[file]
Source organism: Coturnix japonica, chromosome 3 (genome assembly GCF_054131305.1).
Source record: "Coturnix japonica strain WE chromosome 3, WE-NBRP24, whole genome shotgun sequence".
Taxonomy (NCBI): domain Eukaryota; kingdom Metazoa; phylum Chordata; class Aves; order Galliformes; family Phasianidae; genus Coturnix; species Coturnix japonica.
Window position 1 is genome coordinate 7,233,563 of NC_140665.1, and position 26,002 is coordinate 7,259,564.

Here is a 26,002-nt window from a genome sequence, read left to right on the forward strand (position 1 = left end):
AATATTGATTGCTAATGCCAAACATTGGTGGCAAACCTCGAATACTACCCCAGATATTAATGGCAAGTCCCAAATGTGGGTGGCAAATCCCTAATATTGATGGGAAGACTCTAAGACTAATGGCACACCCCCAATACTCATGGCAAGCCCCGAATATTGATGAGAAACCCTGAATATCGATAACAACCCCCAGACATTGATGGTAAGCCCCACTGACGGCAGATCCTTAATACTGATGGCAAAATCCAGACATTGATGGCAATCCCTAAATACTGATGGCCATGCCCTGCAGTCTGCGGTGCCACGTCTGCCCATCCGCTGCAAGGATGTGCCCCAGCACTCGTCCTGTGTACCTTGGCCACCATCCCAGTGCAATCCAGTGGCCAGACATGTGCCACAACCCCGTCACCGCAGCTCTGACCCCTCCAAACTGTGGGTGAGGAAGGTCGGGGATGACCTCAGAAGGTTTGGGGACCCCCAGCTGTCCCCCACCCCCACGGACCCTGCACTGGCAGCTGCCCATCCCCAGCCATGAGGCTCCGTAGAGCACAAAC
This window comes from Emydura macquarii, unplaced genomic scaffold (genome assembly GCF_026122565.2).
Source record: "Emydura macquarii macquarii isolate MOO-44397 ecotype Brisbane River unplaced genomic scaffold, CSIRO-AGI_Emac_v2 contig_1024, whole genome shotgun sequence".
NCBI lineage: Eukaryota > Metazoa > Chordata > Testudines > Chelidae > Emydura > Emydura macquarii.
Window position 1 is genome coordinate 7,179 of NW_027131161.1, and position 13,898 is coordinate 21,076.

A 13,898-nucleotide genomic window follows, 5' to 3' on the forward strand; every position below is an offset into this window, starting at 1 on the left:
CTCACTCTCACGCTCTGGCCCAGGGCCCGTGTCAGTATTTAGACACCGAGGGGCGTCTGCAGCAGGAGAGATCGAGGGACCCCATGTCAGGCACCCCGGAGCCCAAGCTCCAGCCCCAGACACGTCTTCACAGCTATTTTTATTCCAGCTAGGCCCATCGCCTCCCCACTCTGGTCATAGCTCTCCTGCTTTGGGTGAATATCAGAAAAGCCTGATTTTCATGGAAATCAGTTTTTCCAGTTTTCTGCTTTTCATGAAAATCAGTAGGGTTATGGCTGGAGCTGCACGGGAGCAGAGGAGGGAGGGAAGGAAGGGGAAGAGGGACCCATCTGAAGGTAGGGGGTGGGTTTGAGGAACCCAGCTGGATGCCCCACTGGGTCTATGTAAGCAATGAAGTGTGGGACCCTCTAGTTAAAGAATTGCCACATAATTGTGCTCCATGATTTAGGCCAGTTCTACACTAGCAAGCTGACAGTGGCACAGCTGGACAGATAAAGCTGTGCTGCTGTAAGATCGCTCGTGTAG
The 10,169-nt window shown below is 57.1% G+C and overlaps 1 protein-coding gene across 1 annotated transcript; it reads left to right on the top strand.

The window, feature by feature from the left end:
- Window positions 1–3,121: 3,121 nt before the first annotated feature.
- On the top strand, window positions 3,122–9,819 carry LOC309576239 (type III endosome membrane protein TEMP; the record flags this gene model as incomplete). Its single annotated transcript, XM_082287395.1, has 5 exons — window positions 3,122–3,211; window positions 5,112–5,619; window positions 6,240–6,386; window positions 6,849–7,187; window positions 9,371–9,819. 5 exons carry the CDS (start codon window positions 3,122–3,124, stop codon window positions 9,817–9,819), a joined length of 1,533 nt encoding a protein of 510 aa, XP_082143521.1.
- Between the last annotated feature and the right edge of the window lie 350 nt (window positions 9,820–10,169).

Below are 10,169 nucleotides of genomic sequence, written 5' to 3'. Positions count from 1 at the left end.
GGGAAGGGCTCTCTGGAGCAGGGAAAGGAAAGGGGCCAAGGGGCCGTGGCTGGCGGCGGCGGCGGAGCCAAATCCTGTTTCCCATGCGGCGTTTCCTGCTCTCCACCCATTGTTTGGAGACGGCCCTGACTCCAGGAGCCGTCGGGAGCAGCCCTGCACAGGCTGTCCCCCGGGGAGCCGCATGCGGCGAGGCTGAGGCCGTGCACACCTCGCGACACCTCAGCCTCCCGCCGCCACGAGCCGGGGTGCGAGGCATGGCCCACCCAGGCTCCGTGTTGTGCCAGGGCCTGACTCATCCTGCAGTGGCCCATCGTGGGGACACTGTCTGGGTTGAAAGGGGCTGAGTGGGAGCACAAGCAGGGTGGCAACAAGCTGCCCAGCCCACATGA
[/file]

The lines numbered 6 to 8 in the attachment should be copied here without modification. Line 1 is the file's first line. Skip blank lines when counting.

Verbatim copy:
AATATTGATTGCTAATGCCAAACATTGGTGGCAAACCTCGAATACTACCCCAGATATTAATGGCAAGTCCCAAATGTGGGTGGCAAATCCCTAATATTGATGGGAAGACTCTAAGACTAATGGCACACCCCCAATACTCATGGCAAGCCCCGAATATTGATGAGAAACCCTGAATATCGATAACAACCCCCAGACATTGATGGTAAGCCCCACTGACGGCAGATCCTTAATACTGATGGCAAAATCCAGACATTGATGGCAATCCCTAAATACTGATGGCCATGCCCTGCAGTCTGCGGTGCCACGTCTGCCCATCCGCTGCAAGGATGTGCCCCAGCACTCGTCCTGTGTACCTTGGCCACCATCCCAGTGCAATCCAGTGGCCAGACATGTGCCACAACCCCGTCACCGCAGCTCTGACCCCTCCAAACTGTGGGTGAGGAAGGTCGGGGATGACCTCAGAAGGTTTGGGGACCCCCAGCTGTCCCCCACCCCCACGGACCCTGCACTGGCAGCTGCCCATCCCCAGCCATGAGGCTCCGTAGAGCACAAAC
This window comes from Emydura macquarii, unplaced genomic scaffold (genome assembly GCF_026122565.2).
Source record: "Emydura macquarii macquarii isolate MOO-44397 ecotype Brisbane River unplaced genomic scaffold, CSIRO-AGI_Emac_v2 contig_1024, whole genome shotgun sequence".